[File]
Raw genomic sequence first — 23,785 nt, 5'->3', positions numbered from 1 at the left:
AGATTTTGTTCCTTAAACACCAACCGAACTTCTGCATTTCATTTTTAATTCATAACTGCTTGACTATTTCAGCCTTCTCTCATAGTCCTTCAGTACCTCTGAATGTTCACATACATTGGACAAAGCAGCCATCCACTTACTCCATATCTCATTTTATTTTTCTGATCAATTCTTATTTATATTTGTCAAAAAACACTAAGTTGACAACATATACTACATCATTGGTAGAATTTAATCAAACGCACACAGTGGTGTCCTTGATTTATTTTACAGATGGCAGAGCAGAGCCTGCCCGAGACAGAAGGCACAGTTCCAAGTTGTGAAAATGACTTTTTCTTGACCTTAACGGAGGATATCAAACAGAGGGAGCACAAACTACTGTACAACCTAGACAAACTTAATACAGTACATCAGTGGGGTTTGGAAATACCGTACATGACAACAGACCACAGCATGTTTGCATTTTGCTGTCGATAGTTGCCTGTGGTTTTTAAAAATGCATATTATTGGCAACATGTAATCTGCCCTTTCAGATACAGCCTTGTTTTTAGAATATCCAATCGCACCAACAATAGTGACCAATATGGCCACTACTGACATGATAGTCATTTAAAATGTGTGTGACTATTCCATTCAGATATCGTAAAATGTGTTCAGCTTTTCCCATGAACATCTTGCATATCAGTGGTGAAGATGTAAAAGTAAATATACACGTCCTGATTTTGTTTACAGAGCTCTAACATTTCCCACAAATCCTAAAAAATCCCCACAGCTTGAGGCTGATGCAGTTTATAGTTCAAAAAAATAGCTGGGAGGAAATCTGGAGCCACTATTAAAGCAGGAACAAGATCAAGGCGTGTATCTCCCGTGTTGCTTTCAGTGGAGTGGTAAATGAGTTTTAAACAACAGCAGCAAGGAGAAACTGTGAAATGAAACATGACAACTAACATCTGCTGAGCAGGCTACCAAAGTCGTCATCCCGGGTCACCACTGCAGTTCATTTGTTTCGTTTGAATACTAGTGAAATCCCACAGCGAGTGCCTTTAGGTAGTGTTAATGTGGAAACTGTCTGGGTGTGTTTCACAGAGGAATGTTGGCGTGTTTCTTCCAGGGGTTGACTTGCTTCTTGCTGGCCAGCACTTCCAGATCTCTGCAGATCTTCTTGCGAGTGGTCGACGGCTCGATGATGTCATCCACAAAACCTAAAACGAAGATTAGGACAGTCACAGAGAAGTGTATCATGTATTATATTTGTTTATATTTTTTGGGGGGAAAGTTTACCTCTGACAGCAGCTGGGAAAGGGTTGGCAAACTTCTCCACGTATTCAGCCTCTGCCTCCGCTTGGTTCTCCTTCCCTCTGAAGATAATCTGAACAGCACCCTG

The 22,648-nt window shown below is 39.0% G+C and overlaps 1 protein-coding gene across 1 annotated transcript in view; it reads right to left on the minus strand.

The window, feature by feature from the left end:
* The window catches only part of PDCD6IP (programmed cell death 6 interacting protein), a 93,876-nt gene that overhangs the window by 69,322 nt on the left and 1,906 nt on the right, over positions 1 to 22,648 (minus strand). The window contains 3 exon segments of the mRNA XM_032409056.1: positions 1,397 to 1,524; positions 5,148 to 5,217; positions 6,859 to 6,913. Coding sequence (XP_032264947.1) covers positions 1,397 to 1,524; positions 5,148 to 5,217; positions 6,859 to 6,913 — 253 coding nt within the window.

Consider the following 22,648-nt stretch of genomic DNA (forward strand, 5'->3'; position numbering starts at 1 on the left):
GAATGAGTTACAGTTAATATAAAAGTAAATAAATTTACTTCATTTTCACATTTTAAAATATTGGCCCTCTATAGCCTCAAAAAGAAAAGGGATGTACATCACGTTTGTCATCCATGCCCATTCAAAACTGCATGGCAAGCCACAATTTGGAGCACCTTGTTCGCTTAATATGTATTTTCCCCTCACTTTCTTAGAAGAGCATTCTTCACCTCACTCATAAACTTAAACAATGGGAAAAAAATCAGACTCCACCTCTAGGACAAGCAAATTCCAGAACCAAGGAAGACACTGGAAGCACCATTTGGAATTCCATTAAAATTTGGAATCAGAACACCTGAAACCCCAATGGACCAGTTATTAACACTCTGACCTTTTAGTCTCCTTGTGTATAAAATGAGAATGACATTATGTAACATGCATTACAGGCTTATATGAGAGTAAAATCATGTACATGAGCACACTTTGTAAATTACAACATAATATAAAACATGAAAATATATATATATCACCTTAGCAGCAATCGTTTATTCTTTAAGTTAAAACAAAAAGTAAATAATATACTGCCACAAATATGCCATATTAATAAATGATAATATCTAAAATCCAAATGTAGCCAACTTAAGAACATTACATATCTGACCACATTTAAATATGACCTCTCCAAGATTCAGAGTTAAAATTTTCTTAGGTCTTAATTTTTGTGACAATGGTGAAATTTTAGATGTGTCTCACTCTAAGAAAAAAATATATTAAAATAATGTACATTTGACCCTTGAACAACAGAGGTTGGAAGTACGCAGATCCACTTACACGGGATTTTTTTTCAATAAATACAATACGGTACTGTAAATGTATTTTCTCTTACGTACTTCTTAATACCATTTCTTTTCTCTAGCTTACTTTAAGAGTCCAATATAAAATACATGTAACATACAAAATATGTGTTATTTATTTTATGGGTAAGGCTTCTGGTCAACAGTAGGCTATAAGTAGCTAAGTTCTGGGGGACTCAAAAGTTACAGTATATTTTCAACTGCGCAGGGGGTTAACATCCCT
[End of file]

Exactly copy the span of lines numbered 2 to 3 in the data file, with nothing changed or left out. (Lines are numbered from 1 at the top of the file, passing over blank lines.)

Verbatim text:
AGATTTTGTTCCTTAAACACCAACCGAACTTCTGCATTTCATTTTTAATTCATAACTGCTTGACTATTTCAGCCTTCTCTCATAGTCCTTCAGTACCTCTGAATGTTCACATACATTGGACAAAGCAGCCATCCACTTACTCCATATCTCATTTTATTTTTCTGATCAATTCTTATTTATATTTGTCAAAAAACACTAAGTTGACAACATATACTACATCATTGGTAGAATTTAATCAAACGCACACAGTGGTGTCCTTGATTTATTTTACAGATGGCAGAGCAGAGCCTGCCCGAGACAGAAGGCACAGTTCCAAGTTGTGAAAATGACTTTTTCTTGACCTTAACGGAGGATATCAAACAGAGGGAGCACAAACTACTGTACAACCTAGACAAACTTAATACAGTACATCAGTGGGGTTTGGAAATACCGTACATGACAACAGACCACAGCATGTTTGCATTTTGCTGTCGATAGTTGCCTGTGGTTTTTAAAAATGCATATTATTGGCAACATGTAATCTGCCCTTTCAGATACAGCCTTGTTTTTAGAATATCCAATCGCACCAACAATAGTGACCAATATGGCCACTACTGACATGATAGTCATTTAAAATGTGTGTGACTATTCCATTCAGATATCGTAAAATGTGTTCAGCTTTTCCCATGAACATCTTGCATATCAGTGGTGAAGATGTAAAAGTAAATATACACGTCCTGATTTTGTTTACAGAGCTCTAACATTTCCCACAAATCCTAAAAAATCCCCACAGCTTGAGGCTGATGCAGTTTATAGTTCAAAAAAATAGCTGGGAGGAAATCTGGAGCCACTATTAAAGCAGGAACAAGATCAAGGCGTGTATCTCCCGTGTTGCTTTCAGTGGAGTGGTAAATGAGTTTTAAACAACAGCAGCAAGGAGAAACTGTGAAATGAAACATGACAACTAACATCTGCTGAGCAGGCTACCAAAGTCGTCATCCCGGGTCACCACTGCAGTTCATTTGTTTCGTTTGAATACTAGTGAAATCCCACAGCGAGTGCCTTTAGGTAGTGTTAATGTGGAAACTGTCTGGGTGTGTTTCACAGAGGAATGTTGGCGTGTTTCTTCCAGGGGTTGACTTGCTTCTTGCTGGCCAGCACTTCCAGATCTCTGCAGATCTTCTTGCGAGTGGTCGACGGCTCGATGATGTCATCCACAAAACCTAAAACGAAGATTAGGACAGTCACAGAGAAGTGTATCATGTATTATATTTGTTTATATTTTTTGGGGGGAAAGTTTACCTCTGACAGCAGCTGGGAAAGGGTTGGCAAACTTCTCCACGTATTCAGCCTCTGCCTCCGCTTGGTTCTCCTTCCCTCTGAAGATAATCTGAACAGCACCCTG

The 22,648-nt window shown below is 39.0% G+C and overlaps 1 protein-coding gene across 1 annotated transcript in view; it reads right to left on the minus strand.